After joining the ranks of surfing fans all over the world, we met up with my parents back at our hotel and headed to Go Bananas to pick up two tandem kayaks. The excellent staff at Go Bananas got us all set up, gave us some useful pointers and tips, and sent us off to Kane’ohe Bay for our trip to Oahu’s sunken island.

Though I’d been to Hawaii before, I’d never heard of the sunken island, and Jeff, who grew up on Oahu, was not familiar with it either, so I wasn’t sure exactly what to expect. And of course, considering our destination was sunken, we couldn’t actually see it from the beach just north of He’eia State Park where we launched our kayaks. But what we could see were a whole lot of boats seemingly anchored in the middle of nowhere and what appeared to be a crowd of people walking on water.

We pointed our kayaks in their direction and paddled out on what turned out to a be a very relaxing one-mile trip. The water was clear, calm, and a brilliant blue color. The lush green mountains and dramatic cliffs of Oahu’s east shore framed the view to our right. Chinaman’s Hat rose in front of us. And to our left, a few rocky islands dotted the ocean. Because the sunken island is essentially a sandy fringe reef over 1,000 acres in size (that was, over 12,000 years ago, part of Oahu), the waves break out at reef’s edge, and the water in the bay is smooth as glass.

As we approached the sunken island, the deep water suddenly became shallow, so much so that our kayak quickly became stuck in the sand and we were forced to abandon ship. The water was, at its deepest, up to my knees, though in some spots it was only a few inches deep and in other spots, dry patches of sand emerged.

Motor boats ringed the reef, anchoring in the last bits of deep water before the reef presented itself, and, seeing that it was a Saturday, large groups of locals were hanging out. They had brought with them gazebos, lawn chairs, yard games, and even grills and were essentially hosting barbecues out on a sandy sunken reef one mile from shore. It was surreal but definitely the coolest (both literally and figuratively) way to host a cookout on Oahu.

After anchoring our kayaks by sticking our paddles down into the sand, we wandered around and explored this unusual piece of Oahu. Though primarily sandy, the reef does have some coral outcroppings that are home to small fish and anemones, so we were able to do a bit of snorkeling before just sinking down and relaxing in the water. Next time, I think I’ll bring my barbecue.

*Thanks to the calm waters and the easy paddling, Kane’ohe Bay and the sunken island is a great paddling destination for families and novice kayakers. For their equipment, prices, and friendly staff, I highly recommend Go Bananas for kayak rentals and gear.

Surf’s Up: Learning to Ride the Waves in Waikiki

I was tempted to upload the photo above as a very low-res image, so that you couldn’t enlarge it, and then tell you that it was a picture of Jeff surfing during his very first lesson. But alas, I’m a terrible liar. And then there’s the fact that I have very smart readers. You guys would call BS in an instance…and rightfully so. The guy in the photo above is surfing just down from the Bonzai Pipeline on Oahu’s North Shore in the winter. If that means nothing to you, let me just say this is not novice territory. The waves were huge and the shorebreak fierce. If we’d have tried to surf there, we’d have been tossed around like a pair of barely-there underwear in a washing machine.

But shrink that wave down to a friendly little break and increase the size of the board by a few feet, and there you go—that’s us, surfing in Hawaii.

On our first morning in Hawaii, Jeff and I walked the two blocks from our hotel to Waikiki Beach with the goal of learning to surf. I’d put it on the itinerary. It was my idea. But that morning, I told Jeff a couple of times that if he didn’t want to do it, we didn’t have to. I was beginning to imagine myself attempting to surf, and it didn’t look pretty.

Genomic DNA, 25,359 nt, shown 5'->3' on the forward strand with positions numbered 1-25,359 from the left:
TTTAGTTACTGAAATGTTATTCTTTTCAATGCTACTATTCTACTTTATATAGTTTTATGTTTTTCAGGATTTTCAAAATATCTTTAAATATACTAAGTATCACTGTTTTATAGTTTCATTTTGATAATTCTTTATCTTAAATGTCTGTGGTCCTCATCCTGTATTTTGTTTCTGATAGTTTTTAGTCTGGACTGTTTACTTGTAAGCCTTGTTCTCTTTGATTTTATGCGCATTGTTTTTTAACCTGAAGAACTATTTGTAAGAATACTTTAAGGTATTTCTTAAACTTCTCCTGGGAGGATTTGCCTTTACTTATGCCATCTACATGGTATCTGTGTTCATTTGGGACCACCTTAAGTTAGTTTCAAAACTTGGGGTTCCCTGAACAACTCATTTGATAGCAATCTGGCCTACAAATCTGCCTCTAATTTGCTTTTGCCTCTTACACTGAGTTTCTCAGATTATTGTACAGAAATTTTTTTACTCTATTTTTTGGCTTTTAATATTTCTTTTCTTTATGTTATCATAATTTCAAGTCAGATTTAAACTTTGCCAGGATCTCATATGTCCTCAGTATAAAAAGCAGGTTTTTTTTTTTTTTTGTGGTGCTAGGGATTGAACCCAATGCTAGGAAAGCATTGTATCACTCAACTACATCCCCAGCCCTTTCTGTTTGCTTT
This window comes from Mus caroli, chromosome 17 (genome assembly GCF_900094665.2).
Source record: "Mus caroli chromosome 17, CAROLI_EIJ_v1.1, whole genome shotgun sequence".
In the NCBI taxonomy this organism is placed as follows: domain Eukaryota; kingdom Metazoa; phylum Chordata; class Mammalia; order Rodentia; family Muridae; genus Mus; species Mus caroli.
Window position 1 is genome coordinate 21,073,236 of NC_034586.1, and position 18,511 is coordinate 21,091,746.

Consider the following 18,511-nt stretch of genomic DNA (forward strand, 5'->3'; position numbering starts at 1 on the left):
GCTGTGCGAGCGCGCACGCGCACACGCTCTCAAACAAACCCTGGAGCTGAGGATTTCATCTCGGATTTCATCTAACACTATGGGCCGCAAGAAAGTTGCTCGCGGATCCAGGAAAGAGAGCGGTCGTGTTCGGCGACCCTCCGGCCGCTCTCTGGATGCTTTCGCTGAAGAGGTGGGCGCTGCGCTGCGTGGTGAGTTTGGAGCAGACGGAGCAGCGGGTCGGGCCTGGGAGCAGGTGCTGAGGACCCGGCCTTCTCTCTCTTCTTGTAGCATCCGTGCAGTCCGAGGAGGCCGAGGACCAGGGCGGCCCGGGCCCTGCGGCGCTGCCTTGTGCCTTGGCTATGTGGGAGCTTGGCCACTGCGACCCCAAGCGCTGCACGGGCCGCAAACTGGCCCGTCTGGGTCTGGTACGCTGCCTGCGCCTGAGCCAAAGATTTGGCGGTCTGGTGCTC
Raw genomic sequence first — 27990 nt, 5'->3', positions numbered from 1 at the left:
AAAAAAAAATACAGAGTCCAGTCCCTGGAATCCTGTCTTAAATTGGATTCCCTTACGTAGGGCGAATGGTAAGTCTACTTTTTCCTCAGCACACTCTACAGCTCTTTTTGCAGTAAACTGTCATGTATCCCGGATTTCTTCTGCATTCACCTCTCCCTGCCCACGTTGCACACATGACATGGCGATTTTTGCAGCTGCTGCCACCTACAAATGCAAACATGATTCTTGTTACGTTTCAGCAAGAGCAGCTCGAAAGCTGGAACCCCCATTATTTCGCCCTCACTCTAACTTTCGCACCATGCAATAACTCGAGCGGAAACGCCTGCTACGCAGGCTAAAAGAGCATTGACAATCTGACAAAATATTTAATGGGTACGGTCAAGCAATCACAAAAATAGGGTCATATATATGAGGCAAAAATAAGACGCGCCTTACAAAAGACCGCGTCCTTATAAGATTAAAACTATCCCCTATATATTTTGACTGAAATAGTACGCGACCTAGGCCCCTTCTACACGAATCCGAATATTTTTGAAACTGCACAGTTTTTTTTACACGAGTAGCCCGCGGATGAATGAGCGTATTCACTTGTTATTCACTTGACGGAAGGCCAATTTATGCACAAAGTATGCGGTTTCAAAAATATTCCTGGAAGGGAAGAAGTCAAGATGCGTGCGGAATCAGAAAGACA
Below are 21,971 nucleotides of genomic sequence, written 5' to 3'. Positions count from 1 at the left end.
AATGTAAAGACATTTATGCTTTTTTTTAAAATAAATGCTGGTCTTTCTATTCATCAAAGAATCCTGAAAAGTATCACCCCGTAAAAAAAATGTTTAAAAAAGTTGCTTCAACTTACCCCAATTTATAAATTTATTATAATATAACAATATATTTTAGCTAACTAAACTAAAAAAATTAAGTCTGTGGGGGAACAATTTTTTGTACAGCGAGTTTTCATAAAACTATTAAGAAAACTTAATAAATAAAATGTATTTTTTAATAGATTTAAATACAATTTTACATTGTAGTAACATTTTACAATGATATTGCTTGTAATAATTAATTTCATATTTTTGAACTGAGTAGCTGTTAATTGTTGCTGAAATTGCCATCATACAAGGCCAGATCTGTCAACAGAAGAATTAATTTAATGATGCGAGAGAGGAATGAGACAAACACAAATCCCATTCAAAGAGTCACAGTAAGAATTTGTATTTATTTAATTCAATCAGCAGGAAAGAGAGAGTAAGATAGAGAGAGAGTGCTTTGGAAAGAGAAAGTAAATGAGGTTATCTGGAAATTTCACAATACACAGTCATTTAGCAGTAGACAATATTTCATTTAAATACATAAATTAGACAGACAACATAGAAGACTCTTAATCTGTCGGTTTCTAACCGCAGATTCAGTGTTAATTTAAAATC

“I guarantee that you’ll get up.” That’s what Mikey says as he tries to get us to sign up for lesson with him. He’s offered to take out just me and Jeff for the price of a group class ($40, usually five people per class).

“You don’t even know how coordinated we are,” I reply.

“Doesn’t matter,” he says. “I’ll give you your money back if you don’t give up.”

And with that, I’m lying on a board on Waikiki beach, getting an introduction to surfing. Five minutes later, I’m in the water, paddling out to the break. A few minutes after that, Mikey, looking back at the waves, waiting for the perfect break, asks, “Ready?”

“No,” I  think

“Yes,” I say. My mind and my mouth are having communication issues.

“Okay,” he yells. “Paddle!” I dip my hands in and out of the water as quickly as I can. I feel the wave catch my board. I feel Mikey give the board a little boost. And then I hear him yell, “Up! Stand up!”

I pull my knees up so I am in a crawling position. I lift my knees into the air. I let go of the board. I pivot and crouch. And just like that, I’m up. I’m surfing. I’m in Hawaii, and I’m surfing.

It’s surprisingly easy. And way fun. Fun enough to make me keep paddling back out for another go even though my upper body is exhausted from the effort. (Paddling back out after each ride is by far the hardest part of surfing.) Our class is scheduled for one hour of in-water time. That didn’t sound like much time when we first signed up, but once we’re out in the water, we realize it is. With just the two of us in the class, there’s no sitting around waiting on others. We ride a wave in, paddle back out, and then catch the next wave.

My paddles back out get slower and slower as time passes. I stop and lie on the board and let the water carry me where it will. My arms are burning, My neck muscles are tense from holding my head up while I lie on my stomach. I feel bruises forming on my hips and knees, where my lack of padding is proving a detriment as my bones grind up against the board. As I lift up to avoid a wave, I think, “Okay, this will be my last one. I just can’t paddle out again.”

But then I’m up and riding, and I’m leaning forward to go faster, and I’m moving my weight side to side to change the direction of my board, and I’m surfing. I’m surfing, surfing, surfing. And when the wave dies under me, and I tumble into the surf, I climb back on the board and paddle back out to catch just one more wave.